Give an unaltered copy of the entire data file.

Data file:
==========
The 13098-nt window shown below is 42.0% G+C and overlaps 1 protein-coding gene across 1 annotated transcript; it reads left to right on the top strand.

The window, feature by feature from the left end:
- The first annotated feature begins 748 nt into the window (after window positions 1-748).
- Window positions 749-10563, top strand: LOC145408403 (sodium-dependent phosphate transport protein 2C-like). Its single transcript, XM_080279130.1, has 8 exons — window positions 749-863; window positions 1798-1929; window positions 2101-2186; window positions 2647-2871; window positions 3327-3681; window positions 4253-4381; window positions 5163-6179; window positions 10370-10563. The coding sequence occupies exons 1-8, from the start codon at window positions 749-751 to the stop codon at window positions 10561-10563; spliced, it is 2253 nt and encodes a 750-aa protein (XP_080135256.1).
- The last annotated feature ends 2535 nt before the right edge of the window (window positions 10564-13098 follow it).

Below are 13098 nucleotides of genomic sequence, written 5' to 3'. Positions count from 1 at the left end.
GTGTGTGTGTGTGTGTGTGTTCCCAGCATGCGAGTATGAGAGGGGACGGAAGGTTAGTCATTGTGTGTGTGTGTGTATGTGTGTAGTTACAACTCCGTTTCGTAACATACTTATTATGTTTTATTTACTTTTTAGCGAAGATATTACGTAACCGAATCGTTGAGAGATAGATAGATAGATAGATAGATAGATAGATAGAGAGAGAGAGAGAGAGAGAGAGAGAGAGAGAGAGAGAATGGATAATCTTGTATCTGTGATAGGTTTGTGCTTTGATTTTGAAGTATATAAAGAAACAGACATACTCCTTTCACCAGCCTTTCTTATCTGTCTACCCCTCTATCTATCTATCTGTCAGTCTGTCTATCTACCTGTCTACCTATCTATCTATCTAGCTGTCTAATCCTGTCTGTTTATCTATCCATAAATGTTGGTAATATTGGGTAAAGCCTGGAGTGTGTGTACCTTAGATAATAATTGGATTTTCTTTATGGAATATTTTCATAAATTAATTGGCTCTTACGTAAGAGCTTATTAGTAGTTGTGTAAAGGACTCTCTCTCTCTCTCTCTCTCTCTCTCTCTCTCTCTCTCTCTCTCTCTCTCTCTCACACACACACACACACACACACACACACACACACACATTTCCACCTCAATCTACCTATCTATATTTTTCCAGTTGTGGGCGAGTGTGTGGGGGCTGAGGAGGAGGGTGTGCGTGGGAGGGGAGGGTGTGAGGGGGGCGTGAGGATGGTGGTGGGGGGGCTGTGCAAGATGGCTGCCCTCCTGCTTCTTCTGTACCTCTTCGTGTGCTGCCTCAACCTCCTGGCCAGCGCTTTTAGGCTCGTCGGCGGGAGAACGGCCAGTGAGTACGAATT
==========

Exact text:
The 13098-nt window shown below is 42.0% G+C and overlaps 1 protein-coding gene across 1 annotated transcript; it reads left to right on the top strand.

The window, feature by feature from the left end:
- The first annotated feature begins 748 nt into the window (after window positions 1-748).
- Window positions 749-10563, top strand: LOC145408403 (sodium-dependent phosphate transport protein 2C-like). Its single transcript, XM_080279130.1, has 8 exons — window positions 749-863; window positions 1798-1929; window positions 2101-2186; window positions 2647-2871; window positions 3327-3681; window positions 4253-4381; window positions 5163-6179; window positions 10370-10563. The coding sequence occupies exons 1-8, from the start codon at window positions 749-751 to the stop codon at window positions 10561-10563; spliced, it is 2253 nt and encodes a 750-aa protein (XP_080135256.1).
- The last annotated feature ends 2535 nt before the right edge of the window (window positions 10564-13098 follow it).

Below are 13098 nucleotides of genomic sequence, written 5' to 3'. Positions count from 1 at the left end.
GTGTGTGTGTGTGTGTGTGTTCCCAGCATGCGAGTATGAGAGGGGACGGAAGGTTAGTCATTGTGTGTGTGTGTGTATGTGTGTAGTTACAACTCCGTTTCGTAACATACTTATTATGTTTTATTTACTTTTTAGCGAAGATATTACGTAACCGAATCGTTGAGAGATAGATAGATAGATAGATAGATAGATAGATAGAGAGAGAGAGAGAGAGAGAGAGAGAGAGAGAGAGAGAATGGATAATCTTGTATCTGTGATAGGTTTGTGCTTTGATTTTGAAGTATATAAAGAAACAGACATACTCCTTTCACCAGCCTTTCTTATCTGTCTACCCCTCTATCTATCTATCTGTCAGTCTGTCTATCTACCTGTCTACCTATCTATCTATCTAGCTGTCTAATCCTGTCTGTTTATCTATCCATAAATGTTGGTAATATTGGGTAAAGCCTGGAGTGTGTGTACCTTAGATAATAATTGGATTTTCTTTATGGAATATTTTCATAAATTAATTGGCTCTTACGTAAGAGCTTATTAGTAGTTGTGTAAAGGACTCTCTCTCTCTCTCTCTCTCTCTCTCTCTCTCTCTCTCTCTCTCTCTCTCTCTCACACACACACACACACACACACACACACACACACACATTTCCACCTCAATCTACCTATCTATATTTTTCCAGTTGTGGGCGAGTGTGTGGGGGCTGAGGAGGAGGGTGTGCGTGGGAGGGGAGGGTGTGAGGGGGGCGTGAGGATGGTGGTGGGGGGGCTGTGCAAGATGGCTGCCCTCCTGCTTCTTCTGTACCTCTTCGTGTGCTGCCTCAACCTCCTGGCCAGCGCTTTTAGGCTCGTCGGCGGGAGAACGGCCAGTGAGTACGAATT